The Owen Wriggle is a bidding method after your side has opened 1NT and the opponents have doubled for penalty.

Partner Opp 1 You Opp 2
1NT X ? 

Partner Opp 1 You Opp 2
1NT Pass Pass X
?   


After the opposing double, the "wriggle" bids are:

Pass   Requires partner to make an artificial redouble. Shows one of four possible hands:
  • A strong hand that wants to play 1NT redoubled. Pass after partner redoubles.
  • A weak hand with 5+ clubs. Bid 2 after partner redoubles.
  • A weak hand with 5+ diamonds. Bid 2 after partner redoubles.
  • A hand with at least 5-5 in the majors (rare). Bid 2 after partner redoubles.
XX Shows a weak two-suited hand (at least 4-4). Can be any two suits. (Note however that 5-5 majors are shown via a Pass, above.) Requires partner to bid his cheapest 3+ card suit. The intent is to find the cheapest 7+ card fit, or hope that the opponents get impatient and 'rescue' you by bidding their own contract. Wriggling at its finest.

2 Shows a weak 4333 (any distribution) and insufficient points to play 1NT redoubled. This is an SOS bid. Partner is expected to bid his cheapest 4+ card suit.

2 A Jacoby transfer to hearts. Shows 5+ hearts.

2 A Jacoby transfer to spades. Shows 5+ spades.

2 Not used.


Compared to other escape systems, here's what I like about the Owen Wriggle:

  1. You get to keep Jacoby transfers, which can be quite useful. When partner opens a 13-point 1NT and you've got 0 points, it's better to let partner play the contract to defend his tenaces. Also, if you actually have game-invitational values or better in a major suit, they are best shown via transfers as well.

  2. The redouble showing two unspecified suits is great. It's abstract enough to force the opponents into a guessing game about the distribution around the table.

What I dislike about the Owen Wriggle is the 2 reply showing a weak 4333 SOS. In my opinion, this provides too much information to the opponents. If they end up declaring a contract (which is common), they already know your partner's no-trump range, his approximate shape (balanced), and your exact shape (4333).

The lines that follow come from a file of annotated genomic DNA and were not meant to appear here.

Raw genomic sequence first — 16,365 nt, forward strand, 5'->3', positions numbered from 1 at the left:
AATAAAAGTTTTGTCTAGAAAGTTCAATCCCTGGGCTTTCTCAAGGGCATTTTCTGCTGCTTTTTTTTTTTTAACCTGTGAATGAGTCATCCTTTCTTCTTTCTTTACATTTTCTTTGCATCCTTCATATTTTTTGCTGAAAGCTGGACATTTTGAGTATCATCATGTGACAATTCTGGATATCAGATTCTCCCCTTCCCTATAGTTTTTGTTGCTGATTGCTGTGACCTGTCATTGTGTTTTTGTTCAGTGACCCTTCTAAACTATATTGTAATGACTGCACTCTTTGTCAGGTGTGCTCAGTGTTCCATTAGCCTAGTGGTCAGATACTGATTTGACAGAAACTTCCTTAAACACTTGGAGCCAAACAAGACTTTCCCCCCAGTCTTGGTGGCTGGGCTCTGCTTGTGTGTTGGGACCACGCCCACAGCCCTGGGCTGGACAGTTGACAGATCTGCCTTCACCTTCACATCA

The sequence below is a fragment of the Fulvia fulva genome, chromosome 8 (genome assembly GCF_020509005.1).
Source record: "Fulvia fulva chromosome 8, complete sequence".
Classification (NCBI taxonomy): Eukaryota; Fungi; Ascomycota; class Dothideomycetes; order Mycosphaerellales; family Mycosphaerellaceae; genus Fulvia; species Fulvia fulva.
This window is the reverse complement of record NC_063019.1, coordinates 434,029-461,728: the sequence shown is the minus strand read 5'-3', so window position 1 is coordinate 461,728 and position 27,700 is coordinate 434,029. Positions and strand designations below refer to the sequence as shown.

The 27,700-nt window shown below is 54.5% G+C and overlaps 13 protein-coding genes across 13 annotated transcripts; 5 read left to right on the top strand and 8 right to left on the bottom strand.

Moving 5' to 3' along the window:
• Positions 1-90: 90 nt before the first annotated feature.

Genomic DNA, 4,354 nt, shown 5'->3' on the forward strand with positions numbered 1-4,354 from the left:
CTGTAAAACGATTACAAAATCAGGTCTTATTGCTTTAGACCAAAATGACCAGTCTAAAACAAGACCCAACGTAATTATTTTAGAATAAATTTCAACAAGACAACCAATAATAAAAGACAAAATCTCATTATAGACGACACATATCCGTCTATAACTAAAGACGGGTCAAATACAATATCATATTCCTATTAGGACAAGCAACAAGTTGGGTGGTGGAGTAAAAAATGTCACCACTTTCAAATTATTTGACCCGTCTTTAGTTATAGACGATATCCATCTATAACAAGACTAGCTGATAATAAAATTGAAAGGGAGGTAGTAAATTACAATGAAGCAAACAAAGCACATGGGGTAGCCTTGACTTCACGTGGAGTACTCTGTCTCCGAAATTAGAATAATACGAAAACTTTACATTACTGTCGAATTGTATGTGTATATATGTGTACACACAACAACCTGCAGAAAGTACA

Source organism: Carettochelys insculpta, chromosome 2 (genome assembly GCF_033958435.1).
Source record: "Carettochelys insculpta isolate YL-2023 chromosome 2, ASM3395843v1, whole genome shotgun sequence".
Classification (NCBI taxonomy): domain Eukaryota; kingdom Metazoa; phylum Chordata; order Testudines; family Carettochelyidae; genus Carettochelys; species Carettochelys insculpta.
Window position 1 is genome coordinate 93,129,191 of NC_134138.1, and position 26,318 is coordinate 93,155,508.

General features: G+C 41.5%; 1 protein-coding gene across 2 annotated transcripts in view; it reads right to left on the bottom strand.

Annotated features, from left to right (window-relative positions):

Origins

The Owen Wriggle originated in the UK, where a "wriggle" system for 1NT-doubled has the same meaning as an "escape" or "runout" system in the U.S. You say football, I say soccer. Undoubtedly it was named for its inventor, but I cannot find who that is. If you have any insight, please let me know.

See also

  • Brozel Escapes
    An escape system based on the Brozel convention.

  • Dig-Out
    An escape system that emphasizes 2-suiters with spades.

  • Exit Transfers
    An escape system that uses transfer bids.

  • Helvic Wriggle
    An escape system (wriggle) that includes a conventional pass and redouble, as well as "touching" suit escapes.

  • Meckwell Escapes
    An escape system used by American experts Jeff Meckstroth and Eric Rodwell.

  • Moscow Escapes
    An escape system with suit runouts very similar to the DONT convention.

  • Staveley Wriggle
    An escape system (wriggle) with a "multi" style 2 runout.

  • SWINE
    An escape system by Australians Bob Sebesfi and Paul Woods.

  • Touching Escapes
    An escape system that uses suit bids to show "touching" 2-suiters.

  • Twisted SWINE
    A variation of the SWINE convention.

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